Illness. It’s that time of year again for illness. I am lying in bed as I write this and my head feels like it is full. Full to the brim with mucus and dullness. I have felt like this for about a week and like most people I struggled into work like a foolish martyr, until I realised that I wasn’t actually getting any better and it was time to stop.
So now here I am in that weird place that is ‘the day off sick’. When you have a cold or flu or whatever you want to call it; when you cough and splutter and you are bunged up inside and your head constantly aches – it is a strange place to be. Like some kind of parallel world almost.
Firstly my head feels like it is too full. Like the acres of mucus being produced endlessly by my bodies’ defence mechanisms is squashing my brain into an ever smaller space. My brain the size of a walnut, like a dinosaur. I make no apologies for my graphic description here, the quantities of phlegm and snot produced are astounding. I do often wonder what the purpose of all that is? Is it simply to make the experience even more unpleasant? Who’s idea was that?
This feeling of having ones head filled and the brain squashed has another strange effect. It can almost be like you are viewing the world the wrong way through a telescope. Everything is distant. Yesterday people were talking to me in a crowded room and I couldn’t for the life of me hear what they were saying properly. My ears were full. Well no, it wasn’t exactly like that, it felt like my ears were too far away from my brain and the sound travelling from them was taking too long to register.
It made me wish I wasn’t so rubbish at lip reading. In my job I encounter some amazing deaf students and their abilities at lip reading and signing are both wonderful and ordinary. I am jealous of their abilities but also at the same time thankful that such abilities become part of ordinary everyday life. For example it becomes habit for me to look at them when I speak. I don’t really like the word ‘disability’; it should just be different abilities.
Anyway, I digress. The weird feelings that this cold/flu thing have induced in me have made me wonder. It got to a point yesterday, when I was ridiculously struggling to carry on working, where I actually began to wonder if I was really there. It was like my body was there, present in the room, but my mind was drifting away somewhere else. If I tried to tackle a complex task (or even a simple one!) my mind wouldn’t let me, I couldn’t focus, as if my mind was saying ‘I am too far away to bother worrying about that!’. It was most odd.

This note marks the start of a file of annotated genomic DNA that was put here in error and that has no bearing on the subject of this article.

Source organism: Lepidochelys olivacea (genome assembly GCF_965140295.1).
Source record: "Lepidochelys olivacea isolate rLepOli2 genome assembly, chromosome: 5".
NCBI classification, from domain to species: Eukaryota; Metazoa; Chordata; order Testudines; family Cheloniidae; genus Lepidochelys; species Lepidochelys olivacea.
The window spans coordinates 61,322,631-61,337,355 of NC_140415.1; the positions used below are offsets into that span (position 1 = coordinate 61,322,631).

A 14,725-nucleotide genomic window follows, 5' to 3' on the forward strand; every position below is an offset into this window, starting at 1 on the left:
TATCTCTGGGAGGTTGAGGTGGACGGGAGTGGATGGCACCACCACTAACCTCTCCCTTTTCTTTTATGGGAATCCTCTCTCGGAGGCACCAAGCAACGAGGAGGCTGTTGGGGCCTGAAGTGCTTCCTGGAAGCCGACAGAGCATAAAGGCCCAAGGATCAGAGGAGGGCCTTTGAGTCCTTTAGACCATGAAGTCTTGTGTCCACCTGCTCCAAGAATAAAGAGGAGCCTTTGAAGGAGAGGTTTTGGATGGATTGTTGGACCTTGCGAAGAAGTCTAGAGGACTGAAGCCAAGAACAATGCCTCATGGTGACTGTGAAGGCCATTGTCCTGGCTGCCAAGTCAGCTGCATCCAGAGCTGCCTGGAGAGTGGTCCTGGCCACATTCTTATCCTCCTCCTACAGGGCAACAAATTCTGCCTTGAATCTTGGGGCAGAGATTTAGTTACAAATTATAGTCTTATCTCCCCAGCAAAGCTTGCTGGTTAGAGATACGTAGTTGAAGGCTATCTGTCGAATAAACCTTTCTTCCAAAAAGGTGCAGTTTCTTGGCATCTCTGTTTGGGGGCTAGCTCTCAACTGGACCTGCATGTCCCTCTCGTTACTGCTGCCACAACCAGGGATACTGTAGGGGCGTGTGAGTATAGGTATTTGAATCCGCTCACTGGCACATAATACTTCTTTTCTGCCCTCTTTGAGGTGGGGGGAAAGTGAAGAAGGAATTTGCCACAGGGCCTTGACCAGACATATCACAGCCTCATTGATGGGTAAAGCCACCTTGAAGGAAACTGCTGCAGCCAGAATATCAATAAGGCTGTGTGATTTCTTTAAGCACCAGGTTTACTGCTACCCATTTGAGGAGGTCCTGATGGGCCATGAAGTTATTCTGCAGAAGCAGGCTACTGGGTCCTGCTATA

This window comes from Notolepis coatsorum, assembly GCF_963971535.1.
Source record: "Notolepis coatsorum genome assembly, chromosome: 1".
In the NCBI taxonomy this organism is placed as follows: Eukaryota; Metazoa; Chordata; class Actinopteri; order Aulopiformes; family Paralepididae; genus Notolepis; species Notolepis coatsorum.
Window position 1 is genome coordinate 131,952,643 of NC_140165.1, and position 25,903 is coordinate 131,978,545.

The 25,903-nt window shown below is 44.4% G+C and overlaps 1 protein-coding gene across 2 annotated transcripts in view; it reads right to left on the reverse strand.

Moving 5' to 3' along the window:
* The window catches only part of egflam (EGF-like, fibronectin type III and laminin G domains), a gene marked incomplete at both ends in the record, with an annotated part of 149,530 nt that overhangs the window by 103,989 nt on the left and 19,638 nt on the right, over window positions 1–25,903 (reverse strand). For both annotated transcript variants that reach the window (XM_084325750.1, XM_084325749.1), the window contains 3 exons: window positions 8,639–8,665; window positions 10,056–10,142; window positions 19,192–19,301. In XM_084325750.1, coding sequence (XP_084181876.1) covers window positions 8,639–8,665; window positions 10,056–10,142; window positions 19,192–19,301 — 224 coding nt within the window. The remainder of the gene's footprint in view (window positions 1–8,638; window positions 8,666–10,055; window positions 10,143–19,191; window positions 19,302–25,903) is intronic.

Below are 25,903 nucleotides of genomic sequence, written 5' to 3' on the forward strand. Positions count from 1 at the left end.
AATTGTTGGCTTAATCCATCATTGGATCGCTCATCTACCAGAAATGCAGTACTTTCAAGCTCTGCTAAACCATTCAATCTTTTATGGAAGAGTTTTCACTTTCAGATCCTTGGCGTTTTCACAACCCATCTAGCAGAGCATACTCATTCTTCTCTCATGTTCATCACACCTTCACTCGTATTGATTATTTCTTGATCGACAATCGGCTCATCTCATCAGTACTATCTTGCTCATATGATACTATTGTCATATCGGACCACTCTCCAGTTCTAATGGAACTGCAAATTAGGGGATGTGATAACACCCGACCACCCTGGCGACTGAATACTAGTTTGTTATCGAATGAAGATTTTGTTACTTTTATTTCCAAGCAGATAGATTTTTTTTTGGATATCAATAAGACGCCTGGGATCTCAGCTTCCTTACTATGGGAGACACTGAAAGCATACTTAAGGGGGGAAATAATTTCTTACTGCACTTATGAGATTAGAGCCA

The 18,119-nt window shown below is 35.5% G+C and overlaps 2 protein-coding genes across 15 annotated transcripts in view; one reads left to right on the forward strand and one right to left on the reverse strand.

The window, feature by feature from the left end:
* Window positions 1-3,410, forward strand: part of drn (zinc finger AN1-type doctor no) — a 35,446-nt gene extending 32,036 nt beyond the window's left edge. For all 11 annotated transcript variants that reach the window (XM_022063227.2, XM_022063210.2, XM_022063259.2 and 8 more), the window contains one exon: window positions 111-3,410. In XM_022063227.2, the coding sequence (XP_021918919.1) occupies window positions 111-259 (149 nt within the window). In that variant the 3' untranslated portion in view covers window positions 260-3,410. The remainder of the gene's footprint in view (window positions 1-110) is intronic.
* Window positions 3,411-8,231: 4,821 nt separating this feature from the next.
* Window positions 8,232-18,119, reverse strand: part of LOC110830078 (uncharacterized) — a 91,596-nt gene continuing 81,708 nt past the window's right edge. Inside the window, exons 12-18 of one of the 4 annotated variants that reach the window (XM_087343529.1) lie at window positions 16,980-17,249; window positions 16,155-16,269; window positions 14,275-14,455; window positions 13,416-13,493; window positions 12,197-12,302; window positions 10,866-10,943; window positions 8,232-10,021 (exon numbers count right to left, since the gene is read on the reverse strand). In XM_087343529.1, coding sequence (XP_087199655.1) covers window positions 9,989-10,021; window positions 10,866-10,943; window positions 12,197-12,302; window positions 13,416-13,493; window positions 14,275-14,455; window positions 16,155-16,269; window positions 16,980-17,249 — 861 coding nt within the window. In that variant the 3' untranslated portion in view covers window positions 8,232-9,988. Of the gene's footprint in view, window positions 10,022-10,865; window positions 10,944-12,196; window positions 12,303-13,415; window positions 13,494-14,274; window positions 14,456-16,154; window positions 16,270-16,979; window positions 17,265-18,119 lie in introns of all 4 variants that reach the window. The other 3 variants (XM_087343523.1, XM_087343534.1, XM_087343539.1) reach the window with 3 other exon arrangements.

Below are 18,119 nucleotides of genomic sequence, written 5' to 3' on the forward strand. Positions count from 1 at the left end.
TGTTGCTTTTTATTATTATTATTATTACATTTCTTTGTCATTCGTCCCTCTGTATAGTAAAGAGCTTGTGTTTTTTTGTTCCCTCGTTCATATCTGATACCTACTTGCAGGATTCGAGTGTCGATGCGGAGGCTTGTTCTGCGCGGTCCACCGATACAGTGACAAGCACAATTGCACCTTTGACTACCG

It makes me think about the connection between the ‘mind’ and the body or the brain. Yes I know that doctors and scientists can hook people up to scanners and plot which parts of the brain ‘light up’ when we think or feel certain things. Or listen to music, or whatever. But we still don’t know how the two are connected. And maybe the two aren’t separate anyway, maybe there isn’t a dualism between the mind and brain. Perhaps the physical and the ethereal thinking part are one? If that were true then when the physical ceases then the thinking ceases. I am not a religious man but I like to think sometimes that the thinking ‘mind’ might actually be separate and continue after death. Like a ‘soul’, for want of a better word. Where and how that could be true I do not know.
Of course this is just speculation, as it always is. I do know than when I was privileged enough to be present at someone’s death I did ‘feel’ something, some kind of separation if you will. A moment when the physical is changed and no longer contains life.
So, back to my petty illness. I am not complaining (I know some of you out there might be thinking that I am whining – typical bloke with ‘man-flu’ I hear some of you cry!). In a way I am enjoying the odd ‘out of body’ experience it gives me. Maybe, just maybe, my mind will drift so far as to be in a parallel world…That certainly would make a great story!
As ever any comments or thoughts are welcome. Me, I am going to drink tea today and lie in bed…waiting…
© 2012 Simon Poore